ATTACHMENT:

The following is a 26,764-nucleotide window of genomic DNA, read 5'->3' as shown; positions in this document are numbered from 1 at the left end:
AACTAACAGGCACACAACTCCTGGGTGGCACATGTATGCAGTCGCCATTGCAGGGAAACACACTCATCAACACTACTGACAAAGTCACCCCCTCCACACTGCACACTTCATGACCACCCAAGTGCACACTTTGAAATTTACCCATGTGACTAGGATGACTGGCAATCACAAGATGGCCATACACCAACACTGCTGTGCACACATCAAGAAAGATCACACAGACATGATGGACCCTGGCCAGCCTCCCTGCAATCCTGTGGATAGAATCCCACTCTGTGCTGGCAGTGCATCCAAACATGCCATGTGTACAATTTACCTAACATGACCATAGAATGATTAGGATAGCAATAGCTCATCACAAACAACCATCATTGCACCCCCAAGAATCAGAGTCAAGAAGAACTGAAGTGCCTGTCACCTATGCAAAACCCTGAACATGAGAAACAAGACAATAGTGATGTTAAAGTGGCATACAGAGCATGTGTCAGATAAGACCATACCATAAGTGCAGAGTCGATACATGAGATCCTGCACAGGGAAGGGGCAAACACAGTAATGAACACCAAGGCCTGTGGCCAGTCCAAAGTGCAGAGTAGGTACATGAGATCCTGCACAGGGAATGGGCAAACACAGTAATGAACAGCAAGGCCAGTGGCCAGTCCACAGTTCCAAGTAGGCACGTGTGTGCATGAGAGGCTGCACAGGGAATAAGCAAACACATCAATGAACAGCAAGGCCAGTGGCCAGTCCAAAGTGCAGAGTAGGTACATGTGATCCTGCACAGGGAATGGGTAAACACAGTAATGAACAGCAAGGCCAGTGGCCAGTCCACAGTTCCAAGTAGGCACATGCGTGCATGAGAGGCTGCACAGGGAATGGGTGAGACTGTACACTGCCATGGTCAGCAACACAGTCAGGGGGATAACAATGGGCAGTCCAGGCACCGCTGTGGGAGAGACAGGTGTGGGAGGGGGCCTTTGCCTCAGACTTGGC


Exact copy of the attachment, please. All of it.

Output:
The following is a 26,764-nucleotide window of genomic DNA, read 5'->3' as shown; positions in this document are numbered from 1 at the left end:
AACTAACAGGCACACAACTCCTGGGTGGCACATGTATGCAGTCGCCATTGCAGGGAAACACACTCATCAACACTACTGACAAAGTCACCCCCTCCACACTGCACACTTCATGACCACCCAAGTGCACACTTTGAAATTTACCCATGTGACTAGGATGACTGGCAATCACAAGATGGCCATACACCAACACTGCTGTGCACACATCAAGAAAGATCACACAGACATGATGGACCCTGGCCAGCCTCCCTGCAATCCTGTGGATAGAATCCCACTCTGTGCTGGCAGTGCATCCAAACATGCCATGTGTACAATTTACCTAACATGACCATAGAATGATTAGGATAGCAATAGCTCATCACAAACAACCATCATTGCACCCCCAAGAATCAGAGTCAAGAAGAACTGAAGTGCCTGTCACCTATGCAAAACCCTGAACATGAGAAACAAGACAATAGTGATGTTAAAGTGGCATACAGAGCATGTGTCAGATAAGACCATACCATAAGTGCAGAGTCGATACATGAGATCCTGCACAGGGAAGGGGCAAACACAGTAATGAACACCAAGGCCTGTGGCCAGTCCAAAGTGCAGAGTAGGTACATGAGATCCTGCACAGGGAATGGGCAAACACAGTAATGAACAGCAAGGCCAGTGGCCAGTCCACAGTTCCAAGTAGGCACGTGTGTGCATGAGAGGCTGCACAGGGAATAAGCAAACACATCAATGAACAGCAAGGCCAGTGGCCAGTCCAAAGTGCAGAGTAGGTACATGTGATCCTGCACAGGGAATGGGTAAACACAGTAATGAACAGCAAGGCCAGTGGCCAGTCCACAGTTCCAAGTAGGCACATGCGTGCATGAGAGGCTGCACAGGGAATGGGTGAGACTGTACACTGCCATGGTCAGCAACACAGTCAGGGGGATAACAATGGGCAGTCCAGGCACCGCTGTGGGAGAGACAGGTGTGGGAGGGGGCCTTTGCCTCAGACTTGGC